basement walls?

Old 01-04-01, 01:15 PM
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i am about to start the framing of my basement walls and i have encountered a few questions:1) since the walls are not load bearing, could i go with something other than 16" centers (ex. 24"), 2) should i use 2x4's or would 2x3's work (less $), and 3) which is most perplexing; I have a french drain aroung the perimeter of my basement in which i have hung a vapor barrier from the center of the "trough" (drain) to the sill plate at the top of the concrete block. I have heard so much on this vapor barrier issue that after installing this v.b. I wanted to be absolutely sure this was correct knowing that the area behind the studs will be prone to moisture. Also the fact that this is the very beginning and want to start out right. Also any tips on how to proceed after this would be appreciated.
Thank you in advance!
Old 01-04-01, 06:48 PM
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Q: Since the walls are not load bearing, could i go with something other than 16" centers (ex. 24")?
A: Yes, but I recommend against it. Most professional finishers would use 24" o.c. But 16" o.c. will give you a smoother drywall surface, a firmer wall, and more places to attach stuff later.

Q: Should i use 2x4's or would 2x3's work (less $)?
A: Use 2x4s. 2x3s are much more prone to warping, they are not as firm, and they don't give sufficient room for electrical, plumbing, and insulation. 2x4s are also more often discounted, usually making them not much more (and sometimes less) expensive than 2x3s. Many home improvement stores sell 2x4 studs at a razor-thin profit.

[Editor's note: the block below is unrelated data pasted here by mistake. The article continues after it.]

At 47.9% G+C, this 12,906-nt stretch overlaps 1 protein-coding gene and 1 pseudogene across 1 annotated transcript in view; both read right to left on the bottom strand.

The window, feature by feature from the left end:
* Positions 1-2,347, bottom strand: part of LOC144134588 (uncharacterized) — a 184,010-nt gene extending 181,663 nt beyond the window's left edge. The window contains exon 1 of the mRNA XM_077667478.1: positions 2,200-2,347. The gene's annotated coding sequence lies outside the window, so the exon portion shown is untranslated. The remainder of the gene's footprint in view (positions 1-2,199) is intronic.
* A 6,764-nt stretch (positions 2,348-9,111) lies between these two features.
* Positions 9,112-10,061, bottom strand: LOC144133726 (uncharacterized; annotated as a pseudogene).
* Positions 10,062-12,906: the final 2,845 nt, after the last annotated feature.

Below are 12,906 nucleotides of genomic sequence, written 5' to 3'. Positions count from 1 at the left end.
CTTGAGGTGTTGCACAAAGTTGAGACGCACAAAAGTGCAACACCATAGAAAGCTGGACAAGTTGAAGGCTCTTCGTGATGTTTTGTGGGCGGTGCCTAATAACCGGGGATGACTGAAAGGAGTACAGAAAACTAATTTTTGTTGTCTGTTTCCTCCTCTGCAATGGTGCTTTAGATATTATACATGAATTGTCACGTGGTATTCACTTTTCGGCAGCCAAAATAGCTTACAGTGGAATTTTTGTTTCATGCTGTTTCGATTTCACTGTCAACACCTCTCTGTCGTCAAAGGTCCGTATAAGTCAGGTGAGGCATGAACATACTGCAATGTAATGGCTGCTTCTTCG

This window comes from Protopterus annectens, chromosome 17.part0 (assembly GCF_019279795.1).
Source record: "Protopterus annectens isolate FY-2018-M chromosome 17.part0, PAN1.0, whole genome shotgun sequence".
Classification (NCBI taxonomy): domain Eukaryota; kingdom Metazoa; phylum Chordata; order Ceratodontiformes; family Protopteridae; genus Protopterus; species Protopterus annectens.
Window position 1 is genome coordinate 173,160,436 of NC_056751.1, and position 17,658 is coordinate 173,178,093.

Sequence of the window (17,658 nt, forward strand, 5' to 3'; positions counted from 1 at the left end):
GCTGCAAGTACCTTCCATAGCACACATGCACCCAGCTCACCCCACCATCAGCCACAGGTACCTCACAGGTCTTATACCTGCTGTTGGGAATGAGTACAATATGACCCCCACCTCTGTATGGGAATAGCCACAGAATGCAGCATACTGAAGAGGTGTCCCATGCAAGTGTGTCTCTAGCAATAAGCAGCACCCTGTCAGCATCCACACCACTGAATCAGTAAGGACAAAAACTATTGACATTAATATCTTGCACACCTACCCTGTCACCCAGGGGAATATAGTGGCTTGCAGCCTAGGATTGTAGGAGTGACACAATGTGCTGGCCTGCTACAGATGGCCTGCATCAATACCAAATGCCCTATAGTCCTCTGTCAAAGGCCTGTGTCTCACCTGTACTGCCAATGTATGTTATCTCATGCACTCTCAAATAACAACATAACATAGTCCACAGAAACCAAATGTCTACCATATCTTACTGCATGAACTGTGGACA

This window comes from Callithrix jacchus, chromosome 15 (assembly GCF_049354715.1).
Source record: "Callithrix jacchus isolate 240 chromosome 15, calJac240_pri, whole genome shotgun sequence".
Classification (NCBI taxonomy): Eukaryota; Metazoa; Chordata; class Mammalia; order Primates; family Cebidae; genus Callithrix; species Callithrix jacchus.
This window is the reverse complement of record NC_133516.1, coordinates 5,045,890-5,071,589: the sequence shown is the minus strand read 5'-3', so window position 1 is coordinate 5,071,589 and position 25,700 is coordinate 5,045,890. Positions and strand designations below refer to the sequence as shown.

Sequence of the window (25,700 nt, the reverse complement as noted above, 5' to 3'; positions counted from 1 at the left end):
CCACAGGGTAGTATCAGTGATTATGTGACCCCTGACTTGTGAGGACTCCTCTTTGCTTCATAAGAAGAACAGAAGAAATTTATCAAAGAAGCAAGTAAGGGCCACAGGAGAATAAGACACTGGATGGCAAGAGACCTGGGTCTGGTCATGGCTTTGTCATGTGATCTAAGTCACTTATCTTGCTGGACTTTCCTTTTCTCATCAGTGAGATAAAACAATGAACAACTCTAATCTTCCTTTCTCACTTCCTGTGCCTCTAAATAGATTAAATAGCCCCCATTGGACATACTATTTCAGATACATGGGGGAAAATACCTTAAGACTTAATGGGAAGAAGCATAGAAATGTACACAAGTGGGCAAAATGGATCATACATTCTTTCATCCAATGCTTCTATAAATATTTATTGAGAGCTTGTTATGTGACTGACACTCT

Q: Vapor/moisture barrier issues.
A: If you have water issues, solve them first. The moisture barrier you have hung will help direct seepage to your french drain. If you don't have seepage, you don't need this barrier. But whether you do it or not (and many people don't need it), you still need to install a vapor barrier between the studs and the drywall. This inside vapor barrier is to control condensation, not moisture seepage. These two barriers serve different purposes.

Have fun.
Old 01-04-01, 09:57 PM
some help
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Right on if you do what Jack has laid out for you It will be a great job and you will be happy you did it this way./
If you do not make a problen you do not have a problem....
to fix later....
Old 01-06-01, 03:44 AM
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John is correct. Have fun. Do not chinst on materials.

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